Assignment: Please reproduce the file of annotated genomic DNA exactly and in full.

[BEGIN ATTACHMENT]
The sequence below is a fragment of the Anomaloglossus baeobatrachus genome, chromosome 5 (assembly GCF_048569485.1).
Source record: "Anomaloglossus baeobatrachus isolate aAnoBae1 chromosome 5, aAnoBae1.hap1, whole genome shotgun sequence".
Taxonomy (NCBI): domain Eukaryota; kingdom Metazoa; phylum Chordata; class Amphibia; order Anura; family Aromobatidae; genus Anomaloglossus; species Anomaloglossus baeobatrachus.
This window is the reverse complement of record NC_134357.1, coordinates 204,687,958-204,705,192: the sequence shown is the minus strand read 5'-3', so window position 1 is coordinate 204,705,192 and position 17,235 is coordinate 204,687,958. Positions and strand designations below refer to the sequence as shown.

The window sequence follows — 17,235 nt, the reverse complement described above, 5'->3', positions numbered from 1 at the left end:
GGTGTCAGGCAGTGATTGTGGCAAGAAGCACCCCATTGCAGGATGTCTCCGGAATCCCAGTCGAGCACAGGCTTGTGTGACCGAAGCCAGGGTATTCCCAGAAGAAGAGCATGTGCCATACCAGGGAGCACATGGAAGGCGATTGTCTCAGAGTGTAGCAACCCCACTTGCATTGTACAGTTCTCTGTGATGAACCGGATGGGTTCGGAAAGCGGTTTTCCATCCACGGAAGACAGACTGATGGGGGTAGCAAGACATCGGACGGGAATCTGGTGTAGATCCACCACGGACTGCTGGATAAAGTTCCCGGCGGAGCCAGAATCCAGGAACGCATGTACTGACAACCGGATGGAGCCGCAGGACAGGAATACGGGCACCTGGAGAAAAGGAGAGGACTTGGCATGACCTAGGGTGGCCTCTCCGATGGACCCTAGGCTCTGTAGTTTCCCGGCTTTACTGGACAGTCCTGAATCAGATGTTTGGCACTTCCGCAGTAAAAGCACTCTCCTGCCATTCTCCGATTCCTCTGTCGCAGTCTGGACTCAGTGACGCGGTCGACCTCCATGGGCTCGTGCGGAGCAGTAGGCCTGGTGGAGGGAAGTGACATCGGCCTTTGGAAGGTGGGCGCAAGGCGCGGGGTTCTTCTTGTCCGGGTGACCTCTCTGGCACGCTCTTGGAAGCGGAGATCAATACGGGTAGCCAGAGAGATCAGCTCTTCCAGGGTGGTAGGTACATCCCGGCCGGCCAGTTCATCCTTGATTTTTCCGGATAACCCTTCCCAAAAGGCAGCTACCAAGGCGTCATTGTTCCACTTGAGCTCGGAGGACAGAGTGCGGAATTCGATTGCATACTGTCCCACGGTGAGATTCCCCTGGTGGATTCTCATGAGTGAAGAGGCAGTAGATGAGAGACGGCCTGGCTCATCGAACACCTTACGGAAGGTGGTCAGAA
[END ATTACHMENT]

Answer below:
The sequence below is a fragment of the Anomaloglossus baeobatrachus genome, chromosome 5 (assembly GCF_048569485.1).
Source record: "Anomaloglossus baeobatrachus isolate aAnoBae1 chromosome 5, aAnoBae1.hap1, whole genome shotgun sequence".
Taxonomy (NCBI): domain Eukaryota; kingdom Metazoa; phylum Chordata; class Amphibia; order Anura; family Aromobatidae; genus Anomaloglossus; species Anomaloglossus baeobatrachus.
This window is the reverse complement of record NC_134357.1, coordinates 204,687,958-204,705,192: the sequence shown is the minus strand read 5'-3', so window position 1 is coordinate 204,705,192 and position 17,235 is coordinate 204,687,958. Positions and strand designations below refer to the sequence as shown.

The window sequence follows — 17,235 nt, the reverse complement described above, 5'->3', positions numbered from 1 at the left end:
GGTGTCAGGCAGTGATTGTGGCAAGAAGCACCCCATTGCAGGATGTCTCCGGAATCCCAGTCGAGCACAGGCTTGTGTGACCGAAGCCAGGGTATTCCCAGAAGAAGAGCATGTGCCATACCAGGGAGCACATGGAAGGCGATTGTCTCAGAGTGTAGCAACCCCACTTGCATTGTACAGTTCTCTGTGATGAACCGGATGGGTTCGGAAAGCGGTTTTCCATCCACGGAAGACAGACTGATGGGGGTAGCAAGACATCGGACGGGAATCTGGTGTAGATCCACCACGGACTGCTGGATAAAGTTCCCGGCGGAGCCAGAATCCAGGAACGCATGTACTGACAACCGGATGGAGCCGCAGGACAGGAATACGGGCACCTGGAGAAAAGGAGAGGACTTGGCATGACCTAGGGTGGCCTCTCCGATGGACCCTAGGCTCTGTAGTTTCCCGGCTTTACTGGACAGTCCTGAATCAGATGTTTGGCACTTCCGCAGTAAAAGCACTCTCCTGCCATTCTCCGATTCCTCTGTCGCAGTCTGGACTCAGTGACGCGGTCGACCTCCATGGGCTCGTGCGGAGCAGTAGGCCTGGTGGAGGGAAGTGACATCGGCCTTTGGAAGGTGGGCGCAAGGCGCGGGGTTCTTCTTGTCCGGGTGACCTCTCTGGCACGCTCTTGGAAGCGGAGATCAATACGGGTAGCCAGAGAGATCAGCTCTTCCAGGGTGGTAGGTACATCCCGGCCGGCCAGTTCATCCTTGATTTTTCCGGATAACCCTTCCCAAAAGGCAGCTACCAAGGCGTCATTGTTCCACTTGAGCTCGGAGGACAGAGTGCGGAATTCGATTGCATACTGTCCCACGGTGAGATTCCCCTGGTGGATTCTCATGAGTGAAGAGGCAGTAGATGAGAGACGGCCTGGCTCATCGAACACCTTACGGAAGGTGGTCAGAA